Decorating the tree is like the kickoff to Christmas! So thankful for technology and not missing a thing while being away.
This year Carnaby Street collaborated with the Rolling Stones for the most rocking out Christmas decorations of all time! We went to the street party last night to celebrate the launch of their art installations and check out the pop-up store GRRR! that was selling exclusive limited edition Rolling Stones merchandise and their recent album (image right) The street at night is turned red, and is designed by Patrick Woodroffe, who has done the stage lighting on every Rolling Stones tour since 1989. The gold vinyl records hung over the street with photos, artwork and album covers inside them. The famous arches were also dressed up with the Rolling Stones iconic logo (image featured above) These decorations were a tribute to the bands 50th anniversary with their association to the area rehearsing for their very first gig in nearby Broadwick Street.
We then were led by all the twinkling lights to Kingly Court, a three-storey courtyard just behind Carnaby Street. Each store was beautifully lit, and the court was full of unique boutiques, tea shops and cafes. Here we found something perfect to send home for Christmas! I’m not going to tell you what since I know our parents are probably reading this but you’ll just have to trust me it’s a great place to shop ;)
My favourite shop was Atelier Millinery. When you walk into her shop you’re surrounded with my favourite accessory, hats! It smells like glue in there with tons of drawers and stands of ribbons and bows for the many different classes they offer. From beginner to intermediate they will teach you how to build your own hat! It makes me want to switch professions or pick up a new expensive hobby. Hat makers are very talented and I was amazed with the lady in the store working away on a fedora while engaging with us in conversation.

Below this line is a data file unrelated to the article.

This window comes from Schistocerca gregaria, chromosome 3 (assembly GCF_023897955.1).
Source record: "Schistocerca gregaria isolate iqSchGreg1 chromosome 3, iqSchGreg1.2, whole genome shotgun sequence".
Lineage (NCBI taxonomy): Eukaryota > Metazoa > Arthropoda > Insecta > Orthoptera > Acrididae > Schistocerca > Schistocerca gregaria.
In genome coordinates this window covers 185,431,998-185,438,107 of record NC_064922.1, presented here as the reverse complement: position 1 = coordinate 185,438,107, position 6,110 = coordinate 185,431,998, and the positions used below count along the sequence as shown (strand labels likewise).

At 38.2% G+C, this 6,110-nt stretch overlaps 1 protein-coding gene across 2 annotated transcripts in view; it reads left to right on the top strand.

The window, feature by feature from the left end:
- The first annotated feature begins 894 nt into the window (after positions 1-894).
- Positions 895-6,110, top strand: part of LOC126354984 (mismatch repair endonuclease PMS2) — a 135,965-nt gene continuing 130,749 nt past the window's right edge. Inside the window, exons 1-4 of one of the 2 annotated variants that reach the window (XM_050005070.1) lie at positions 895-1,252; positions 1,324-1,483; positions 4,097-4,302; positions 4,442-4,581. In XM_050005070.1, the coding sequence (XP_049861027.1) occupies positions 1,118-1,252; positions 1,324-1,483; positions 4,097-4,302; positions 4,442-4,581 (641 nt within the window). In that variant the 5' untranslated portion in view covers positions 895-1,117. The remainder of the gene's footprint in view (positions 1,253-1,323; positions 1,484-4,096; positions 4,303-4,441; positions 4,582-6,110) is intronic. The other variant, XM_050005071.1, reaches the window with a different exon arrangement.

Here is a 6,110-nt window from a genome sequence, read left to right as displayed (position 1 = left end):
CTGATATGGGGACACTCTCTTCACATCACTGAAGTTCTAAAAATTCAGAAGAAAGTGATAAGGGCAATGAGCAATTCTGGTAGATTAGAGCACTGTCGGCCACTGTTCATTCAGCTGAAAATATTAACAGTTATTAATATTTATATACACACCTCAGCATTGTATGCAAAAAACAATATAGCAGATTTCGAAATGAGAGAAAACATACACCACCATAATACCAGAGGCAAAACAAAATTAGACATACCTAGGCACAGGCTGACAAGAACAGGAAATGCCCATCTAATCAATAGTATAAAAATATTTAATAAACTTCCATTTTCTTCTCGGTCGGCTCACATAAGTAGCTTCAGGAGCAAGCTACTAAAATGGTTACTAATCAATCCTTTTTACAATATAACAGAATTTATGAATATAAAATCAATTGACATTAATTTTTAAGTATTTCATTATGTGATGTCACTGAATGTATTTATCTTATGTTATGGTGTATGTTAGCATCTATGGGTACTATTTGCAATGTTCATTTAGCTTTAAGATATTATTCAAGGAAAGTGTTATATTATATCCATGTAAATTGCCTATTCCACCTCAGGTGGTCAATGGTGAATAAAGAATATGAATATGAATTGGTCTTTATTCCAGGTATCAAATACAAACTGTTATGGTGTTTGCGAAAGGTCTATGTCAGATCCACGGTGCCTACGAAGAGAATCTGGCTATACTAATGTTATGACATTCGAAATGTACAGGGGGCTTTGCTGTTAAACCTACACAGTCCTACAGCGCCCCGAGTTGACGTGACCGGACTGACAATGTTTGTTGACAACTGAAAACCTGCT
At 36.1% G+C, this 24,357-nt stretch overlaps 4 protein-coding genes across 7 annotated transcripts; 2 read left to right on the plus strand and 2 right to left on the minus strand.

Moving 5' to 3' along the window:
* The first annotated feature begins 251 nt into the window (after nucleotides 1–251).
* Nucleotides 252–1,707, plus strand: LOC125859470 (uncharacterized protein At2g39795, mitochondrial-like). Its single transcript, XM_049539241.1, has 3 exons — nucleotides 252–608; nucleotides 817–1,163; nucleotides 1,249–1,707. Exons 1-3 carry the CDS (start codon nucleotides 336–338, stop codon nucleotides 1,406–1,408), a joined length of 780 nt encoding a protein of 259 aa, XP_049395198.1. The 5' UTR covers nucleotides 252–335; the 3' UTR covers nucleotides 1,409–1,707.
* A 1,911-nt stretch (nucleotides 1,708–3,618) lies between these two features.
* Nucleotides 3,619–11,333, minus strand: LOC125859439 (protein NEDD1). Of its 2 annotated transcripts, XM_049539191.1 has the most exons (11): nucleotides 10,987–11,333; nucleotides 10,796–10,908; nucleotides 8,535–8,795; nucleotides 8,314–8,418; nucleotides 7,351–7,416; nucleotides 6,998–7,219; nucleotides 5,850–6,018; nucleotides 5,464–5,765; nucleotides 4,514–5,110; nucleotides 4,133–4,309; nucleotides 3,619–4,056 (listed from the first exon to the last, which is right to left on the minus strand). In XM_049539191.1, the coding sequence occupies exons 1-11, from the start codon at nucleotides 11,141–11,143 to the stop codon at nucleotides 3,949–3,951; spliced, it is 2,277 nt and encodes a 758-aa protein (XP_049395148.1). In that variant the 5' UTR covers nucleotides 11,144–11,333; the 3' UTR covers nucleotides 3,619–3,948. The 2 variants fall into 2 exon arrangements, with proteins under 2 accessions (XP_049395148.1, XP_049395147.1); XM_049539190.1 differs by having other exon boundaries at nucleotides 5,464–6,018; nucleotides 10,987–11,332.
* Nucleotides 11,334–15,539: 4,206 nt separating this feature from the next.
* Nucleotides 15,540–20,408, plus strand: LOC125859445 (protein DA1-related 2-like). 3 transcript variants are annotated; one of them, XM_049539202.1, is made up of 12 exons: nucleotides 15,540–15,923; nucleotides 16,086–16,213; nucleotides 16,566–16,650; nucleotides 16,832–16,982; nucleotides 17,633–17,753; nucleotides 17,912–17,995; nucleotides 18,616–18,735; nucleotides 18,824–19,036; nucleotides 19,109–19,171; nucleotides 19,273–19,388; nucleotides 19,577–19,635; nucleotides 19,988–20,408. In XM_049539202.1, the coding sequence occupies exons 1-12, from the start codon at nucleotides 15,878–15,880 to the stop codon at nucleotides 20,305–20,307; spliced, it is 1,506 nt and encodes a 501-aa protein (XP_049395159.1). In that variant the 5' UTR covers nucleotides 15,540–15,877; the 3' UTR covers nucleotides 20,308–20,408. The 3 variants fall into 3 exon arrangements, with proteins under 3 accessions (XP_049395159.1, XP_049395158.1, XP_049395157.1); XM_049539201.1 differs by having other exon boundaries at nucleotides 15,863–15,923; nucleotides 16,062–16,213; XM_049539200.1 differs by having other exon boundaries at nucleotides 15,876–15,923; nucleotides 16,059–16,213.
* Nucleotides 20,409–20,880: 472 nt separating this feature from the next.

We couldn’t just end our evening there but had to visit the world famous Hamleys! One of the largest toy stores in the world and 7 floors of fun, fun, fun. William Hamley opened up his first toy store in 1760 and it’s now a London landmark. The Hamleys we went to on Regent Street opened in 1881. David was thrilled with this store trying out all the toys and looking for things to “send back home to Etienne (our 4 year old nephew)” yah right. He looked very comfortable trying out the Nerf shooting range they had. This store is amazing and definitely worth the walk through. They had an entire floor of lego with the entire royal family built out of it! The lego guards stood just as still as the real ones too.